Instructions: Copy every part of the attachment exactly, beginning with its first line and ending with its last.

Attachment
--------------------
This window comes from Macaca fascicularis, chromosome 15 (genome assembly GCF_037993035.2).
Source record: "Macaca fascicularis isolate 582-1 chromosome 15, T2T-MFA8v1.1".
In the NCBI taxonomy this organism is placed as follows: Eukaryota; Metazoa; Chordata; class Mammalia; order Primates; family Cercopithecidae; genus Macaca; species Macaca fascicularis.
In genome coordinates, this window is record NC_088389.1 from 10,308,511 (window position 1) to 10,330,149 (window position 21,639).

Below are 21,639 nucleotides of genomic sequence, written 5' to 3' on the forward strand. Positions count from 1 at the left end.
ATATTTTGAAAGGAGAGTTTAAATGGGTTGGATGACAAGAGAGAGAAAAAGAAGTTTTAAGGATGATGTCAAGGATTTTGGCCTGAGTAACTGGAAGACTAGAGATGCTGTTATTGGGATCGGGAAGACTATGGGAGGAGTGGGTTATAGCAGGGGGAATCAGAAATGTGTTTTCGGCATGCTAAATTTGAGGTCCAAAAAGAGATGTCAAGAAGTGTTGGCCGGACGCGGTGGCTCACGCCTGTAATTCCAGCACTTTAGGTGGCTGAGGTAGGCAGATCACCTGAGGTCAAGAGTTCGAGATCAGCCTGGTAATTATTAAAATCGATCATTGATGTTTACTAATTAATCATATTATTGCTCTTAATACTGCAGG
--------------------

This window comes from Macaca fascicularis, chromosome 15 (genome assembly GCF_037993035.2).
Source record: "Macaca fascicularis isolate 582-1 chromosome 15, T2T-MFA8v1.1".
In the NCBI taxonomy this organism is placed as follows: Eukaryota; Metazoa; Chordata; class Mammalia; order Primates; family Cercopithecidae; genus Macaca; species Macaca fascicularis.
In genome coordinates, this window is record NC_088389.1 from 10,308,511 (window position 1) to 10,330,149 (window position 21,639).

Below are 21,639 nucleotides of genomic sequence, written 5' to 3' on the forward strand. Positions count from 1 at the left end.
ATATTTTGAAAGGAGAGTTTAAATGGGTTGGATGACAAGAGAGAGAAAAAGAAGTTTTAAGGATGATGTCAAGGATTTTGGCCTGAGTAACTGGAAGACTAGAGATGCTGTTATTGGGATCGGGAAGACTATGGGAGGAGTGGGTTATAGCAGGGGGAATCAGAAATGTGTTTTCGGCATGCTAAATTTGAGGTCCAAAAAGAGATGTCAAGAAGTGTTGGCCGGACGCGGTGGCTCACGCCTGTAATTCCAGCACTTTAGGTGGCTGAGGTAGGCAGATCACCTGAGGTCAAGAGTTCGAGATCAGCCTGGTAATTATTAAAATCGATCATTGATGTTTACTAATTAATCATATTATTGCTCTTAATACTGCAGG